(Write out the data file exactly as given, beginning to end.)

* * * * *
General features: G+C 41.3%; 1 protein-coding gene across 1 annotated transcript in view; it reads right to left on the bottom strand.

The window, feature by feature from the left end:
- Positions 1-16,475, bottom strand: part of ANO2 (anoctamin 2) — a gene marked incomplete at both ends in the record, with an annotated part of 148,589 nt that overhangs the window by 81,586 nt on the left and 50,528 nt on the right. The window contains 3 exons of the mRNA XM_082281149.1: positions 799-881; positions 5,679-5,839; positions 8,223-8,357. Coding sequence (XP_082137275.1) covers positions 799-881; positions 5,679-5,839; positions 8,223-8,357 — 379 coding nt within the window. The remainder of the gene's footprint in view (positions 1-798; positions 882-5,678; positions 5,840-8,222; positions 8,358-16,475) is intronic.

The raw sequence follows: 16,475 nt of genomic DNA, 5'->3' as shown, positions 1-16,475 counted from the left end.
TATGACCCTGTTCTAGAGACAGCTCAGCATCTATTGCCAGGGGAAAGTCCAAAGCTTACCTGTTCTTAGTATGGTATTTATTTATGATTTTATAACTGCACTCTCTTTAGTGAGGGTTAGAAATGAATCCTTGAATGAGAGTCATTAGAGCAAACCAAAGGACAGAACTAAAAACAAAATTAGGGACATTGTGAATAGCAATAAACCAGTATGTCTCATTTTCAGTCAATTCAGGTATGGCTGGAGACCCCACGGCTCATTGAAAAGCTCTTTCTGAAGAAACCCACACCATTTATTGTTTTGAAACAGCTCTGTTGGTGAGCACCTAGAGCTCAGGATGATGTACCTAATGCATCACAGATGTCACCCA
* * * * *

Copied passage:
General features: G+C 41.3%; 1 protein-coding gene across 1 annotated transcript in view; it reads right to left on the bottom strand.

The window, feature by feature from the left end:
- Positions 1-16,475, bottom strand: part of ANO2 (anoctamin 2) — a gene marked incomplete at both ends in the record, with an annotated part of 148,589 nt that overhangs the window by 81,586 nt on the left and 50,528 nt on the right. The window contains 3 exons of the mRNA XM_082281149.1: positions 799-881; positions 5,679-5,839; positions 8,223-8,357. Coding sequence (XP_082137275.1) covers positions 799-881; positions 5,679-5,839; positions 8,223-8,357 — 379 coding nt within the window. The remainder of the gene's footprint in view (positions 1-798; positions 882-5,678; positions 5,840-8,222; positions 8,358-16,475) is intronic.

The raw sequence follows: 16,475 nt of genomic DNA, 5'->3' as shown, positions 1-16,475 counted from the left end.
TATGACCCTGTTCTAGAGACAGCTCAGCATCTATTGCCAGGGGAAAGTCCAAAGCTTACCTGTTCTTAGTATGGTATTTATTTATGATTTTATAACTGCACTCTCTTTAGTGAGGGTTAGAAATGAATCCTTGAATGAGAGTCATTAGAGCAAACCAAAGGACAGAACTAAAAACAAAATTAGGGACATTGTGAATAGCAATAAACCAGTATGTCTCATTTTCAGTCAATTCAGGTATGGCTGGAGACCCCACGGCTCATTGAAAAGCTCTTTCTGAAGAAACCCACACCATTTATTGTTTTGAAACAGCTCTGTTGGTGAGCACCTAGAGCTCAGGATGATGTACCTAATGCATCACAGATGTCACCCA